Advice to graduate students on becoming “translational”

Community member post by Alexis Erwin

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Alexis Erwin (biography)

In an earlier post on this blog, Mark Brunson posed the questions: How does an ecologist become “translational”? What training is needed to venture beyond the lab or university and to engage with the potential beneficiaries or users of research? Here I offer my own thoughts as someone who started working to “become translational” halfway through a traditional ecology Ph.D. program.

Although the focus of this blog post is on translational ecology and on specific resources for graduate students in the U.S., I suggest the ideas are more widely applicable. Continue reading

Ten communication tips for translational scientists

Community member post by Sunshine Menezes

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Sunshine Menezes (biography)

As someone who works with scientists, journalists, advocates, regulators, and other types of communication practitioners, I see the need for translational scientists who can navigate productive, start-to-finish collaborations between such groups on a daily basis.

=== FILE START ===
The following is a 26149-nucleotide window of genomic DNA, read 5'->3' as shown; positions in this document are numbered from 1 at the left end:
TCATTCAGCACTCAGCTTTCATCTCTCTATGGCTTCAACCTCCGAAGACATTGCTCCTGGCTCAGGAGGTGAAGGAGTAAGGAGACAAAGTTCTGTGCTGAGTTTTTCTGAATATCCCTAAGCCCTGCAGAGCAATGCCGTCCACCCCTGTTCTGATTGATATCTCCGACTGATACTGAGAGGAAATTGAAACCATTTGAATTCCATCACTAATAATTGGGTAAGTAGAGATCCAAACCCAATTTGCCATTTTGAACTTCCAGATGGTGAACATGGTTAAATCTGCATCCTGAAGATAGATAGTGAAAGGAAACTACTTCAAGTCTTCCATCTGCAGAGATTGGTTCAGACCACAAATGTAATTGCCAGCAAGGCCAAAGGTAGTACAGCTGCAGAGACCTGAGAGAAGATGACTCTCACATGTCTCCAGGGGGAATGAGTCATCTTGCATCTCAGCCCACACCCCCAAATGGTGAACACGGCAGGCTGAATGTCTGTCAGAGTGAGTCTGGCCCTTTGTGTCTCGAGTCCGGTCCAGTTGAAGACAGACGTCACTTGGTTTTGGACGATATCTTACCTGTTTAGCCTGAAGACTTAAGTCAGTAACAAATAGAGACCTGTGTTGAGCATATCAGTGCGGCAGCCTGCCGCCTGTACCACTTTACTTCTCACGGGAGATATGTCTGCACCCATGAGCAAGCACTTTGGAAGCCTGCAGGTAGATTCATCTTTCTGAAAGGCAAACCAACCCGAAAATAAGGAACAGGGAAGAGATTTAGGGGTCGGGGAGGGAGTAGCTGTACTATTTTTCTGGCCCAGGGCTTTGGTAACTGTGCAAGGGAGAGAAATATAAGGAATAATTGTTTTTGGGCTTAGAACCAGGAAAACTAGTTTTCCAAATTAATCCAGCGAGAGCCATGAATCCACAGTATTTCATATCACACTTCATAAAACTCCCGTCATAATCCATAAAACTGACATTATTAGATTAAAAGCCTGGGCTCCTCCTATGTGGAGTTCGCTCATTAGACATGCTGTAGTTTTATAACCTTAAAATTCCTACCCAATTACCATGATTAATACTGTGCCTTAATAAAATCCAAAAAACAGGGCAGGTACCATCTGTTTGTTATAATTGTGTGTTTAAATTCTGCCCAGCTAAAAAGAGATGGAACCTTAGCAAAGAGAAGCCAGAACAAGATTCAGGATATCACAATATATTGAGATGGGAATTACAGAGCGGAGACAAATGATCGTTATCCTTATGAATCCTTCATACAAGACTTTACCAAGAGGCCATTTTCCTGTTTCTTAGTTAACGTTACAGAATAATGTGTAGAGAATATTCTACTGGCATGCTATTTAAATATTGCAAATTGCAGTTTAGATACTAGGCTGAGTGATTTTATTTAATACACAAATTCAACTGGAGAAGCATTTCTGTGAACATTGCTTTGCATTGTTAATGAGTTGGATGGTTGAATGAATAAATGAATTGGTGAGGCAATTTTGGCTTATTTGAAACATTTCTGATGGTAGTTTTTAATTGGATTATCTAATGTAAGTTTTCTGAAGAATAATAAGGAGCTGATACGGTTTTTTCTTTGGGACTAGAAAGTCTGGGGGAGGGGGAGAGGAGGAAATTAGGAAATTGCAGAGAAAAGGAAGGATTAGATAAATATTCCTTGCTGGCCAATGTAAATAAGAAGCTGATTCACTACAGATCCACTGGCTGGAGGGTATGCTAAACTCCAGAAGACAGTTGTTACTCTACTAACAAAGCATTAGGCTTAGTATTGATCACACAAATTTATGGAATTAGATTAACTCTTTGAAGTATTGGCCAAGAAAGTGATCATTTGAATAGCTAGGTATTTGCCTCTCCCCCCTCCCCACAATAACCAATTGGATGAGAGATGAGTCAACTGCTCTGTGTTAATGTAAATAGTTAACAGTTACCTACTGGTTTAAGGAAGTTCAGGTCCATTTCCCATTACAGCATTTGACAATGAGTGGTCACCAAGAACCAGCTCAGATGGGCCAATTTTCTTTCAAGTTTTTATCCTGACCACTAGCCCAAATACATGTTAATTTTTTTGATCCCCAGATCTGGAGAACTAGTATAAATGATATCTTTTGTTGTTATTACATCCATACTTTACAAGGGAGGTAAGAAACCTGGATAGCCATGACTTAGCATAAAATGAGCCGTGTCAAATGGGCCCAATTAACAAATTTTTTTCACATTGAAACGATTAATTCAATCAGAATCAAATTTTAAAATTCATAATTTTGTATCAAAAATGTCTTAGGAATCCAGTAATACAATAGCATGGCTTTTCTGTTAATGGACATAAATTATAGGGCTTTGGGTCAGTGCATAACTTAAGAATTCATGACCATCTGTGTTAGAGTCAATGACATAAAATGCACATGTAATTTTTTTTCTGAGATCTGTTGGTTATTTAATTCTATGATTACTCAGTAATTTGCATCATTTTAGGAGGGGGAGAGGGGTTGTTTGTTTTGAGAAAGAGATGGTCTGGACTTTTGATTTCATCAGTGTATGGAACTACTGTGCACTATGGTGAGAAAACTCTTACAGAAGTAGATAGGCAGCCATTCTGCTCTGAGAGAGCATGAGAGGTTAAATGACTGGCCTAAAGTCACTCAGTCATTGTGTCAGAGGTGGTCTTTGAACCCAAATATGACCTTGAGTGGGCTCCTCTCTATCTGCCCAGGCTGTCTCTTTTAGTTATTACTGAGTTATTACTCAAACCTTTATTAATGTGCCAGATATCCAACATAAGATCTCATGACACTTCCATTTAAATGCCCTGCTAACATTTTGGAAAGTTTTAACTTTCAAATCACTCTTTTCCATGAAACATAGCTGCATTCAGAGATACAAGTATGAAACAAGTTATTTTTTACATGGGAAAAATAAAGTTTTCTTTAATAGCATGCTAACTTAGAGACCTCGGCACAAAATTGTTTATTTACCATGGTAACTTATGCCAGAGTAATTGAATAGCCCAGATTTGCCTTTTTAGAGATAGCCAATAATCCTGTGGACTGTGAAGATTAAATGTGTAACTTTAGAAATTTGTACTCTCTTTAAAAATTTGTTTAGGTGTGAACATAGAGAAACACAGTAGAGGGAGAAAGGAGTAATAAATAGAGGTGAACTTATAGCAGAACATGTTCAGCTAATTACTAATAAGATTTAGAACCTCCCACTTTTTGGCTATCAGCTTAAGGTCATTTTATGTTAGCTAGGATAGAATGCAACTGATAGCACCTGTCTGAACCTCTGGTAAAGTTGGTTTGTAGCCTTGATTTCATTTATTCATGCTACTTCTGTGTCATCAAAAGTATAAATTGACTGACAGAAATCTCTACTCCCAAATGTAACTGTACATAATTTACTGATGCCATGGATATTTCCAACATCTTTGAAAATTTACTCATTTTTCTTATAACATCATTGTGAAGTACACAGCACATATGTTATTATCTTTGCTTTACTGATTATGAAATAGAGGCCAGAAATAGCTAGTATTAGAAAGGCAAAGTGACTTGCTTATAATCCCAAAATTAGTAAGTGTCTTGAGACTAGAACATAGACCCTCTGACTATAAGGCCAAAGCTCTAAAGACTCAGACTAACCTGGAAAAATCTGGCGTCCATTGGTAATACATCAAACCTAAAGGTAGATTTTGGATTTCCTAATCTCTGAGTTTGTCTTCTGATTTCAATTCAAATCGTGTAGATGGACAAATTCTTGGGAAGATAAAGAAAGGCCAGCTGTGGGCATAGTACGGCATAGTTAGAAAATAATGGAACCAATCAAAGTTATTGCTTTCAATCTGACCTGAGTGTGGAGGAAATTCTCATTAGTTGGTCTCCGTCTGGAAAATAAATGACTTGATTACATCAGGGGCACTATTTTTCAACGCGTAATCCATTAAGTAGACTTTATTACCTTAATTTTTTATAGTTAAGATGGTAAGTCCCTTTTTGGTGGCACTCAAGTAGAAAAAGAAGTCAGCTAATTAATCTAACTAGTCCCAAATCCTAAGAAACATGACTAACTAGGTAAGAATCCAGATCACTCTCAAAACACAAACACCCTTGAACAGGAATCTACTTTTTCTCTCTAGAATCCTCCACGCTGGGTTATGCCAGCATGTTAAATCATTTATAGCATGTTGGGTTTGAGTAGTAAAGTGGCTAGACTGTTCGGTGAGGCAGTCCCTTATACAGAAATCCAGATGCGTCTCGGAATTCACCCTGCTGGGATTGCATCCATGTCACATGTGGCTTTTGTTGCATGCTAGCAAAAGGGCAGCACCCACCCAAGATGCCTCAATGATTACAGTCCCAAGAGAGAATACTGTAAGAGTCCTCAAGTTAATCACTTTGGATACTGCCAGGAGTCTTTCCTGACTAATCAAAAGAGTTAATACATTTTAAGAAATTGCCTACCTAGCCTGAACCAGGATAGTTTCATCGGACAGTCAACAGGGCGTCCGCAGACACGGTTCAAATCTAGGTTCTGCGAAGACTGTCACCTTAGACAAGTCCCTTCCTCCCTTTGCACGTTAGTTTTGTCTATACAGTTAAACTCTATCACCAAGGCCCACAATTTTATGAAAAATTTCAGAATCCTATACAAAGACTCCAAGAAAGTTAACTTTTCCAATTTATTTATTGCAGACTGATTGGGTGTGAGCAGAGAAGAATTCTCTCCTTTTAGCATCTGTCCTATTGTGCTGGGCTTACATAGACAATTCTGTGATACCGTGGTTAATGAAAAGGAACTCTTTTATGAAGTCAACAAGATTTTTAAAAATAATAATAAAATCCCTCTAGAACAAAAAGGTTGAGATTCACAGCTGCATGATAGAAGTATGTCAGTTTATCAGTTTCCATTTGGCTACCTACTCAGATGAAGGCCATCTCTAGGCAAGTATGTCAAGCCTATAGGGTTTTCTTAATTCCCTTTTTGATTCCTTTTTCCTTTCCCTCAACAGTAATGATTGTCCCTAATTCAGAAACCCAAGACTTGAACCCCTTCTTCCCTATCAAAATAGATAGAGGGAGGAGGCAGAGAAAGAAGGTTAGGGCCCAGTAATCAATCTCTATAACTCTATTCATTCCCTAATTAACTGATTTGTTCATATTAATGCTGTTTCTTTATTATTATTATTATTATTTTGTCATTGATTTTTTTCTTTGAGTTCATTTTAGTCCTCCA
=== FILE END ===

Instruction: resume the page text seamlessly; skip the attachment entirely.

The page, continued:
This translation involves the use of new, more integrated approaches toward scientific work to confront wicked environmental problems society faces.

In spite of this need, cross-boundary communication poses a major stumbling block for many researchers. Science communication requires engagement with potential beneficiaries, not just a one-way transfer of information.

Effective communication is a key component of translational science, requiring both theoretical knowledge and practical skills.

To that end, I offer ten tips for translational scientists seeking more effective communication: Continue reading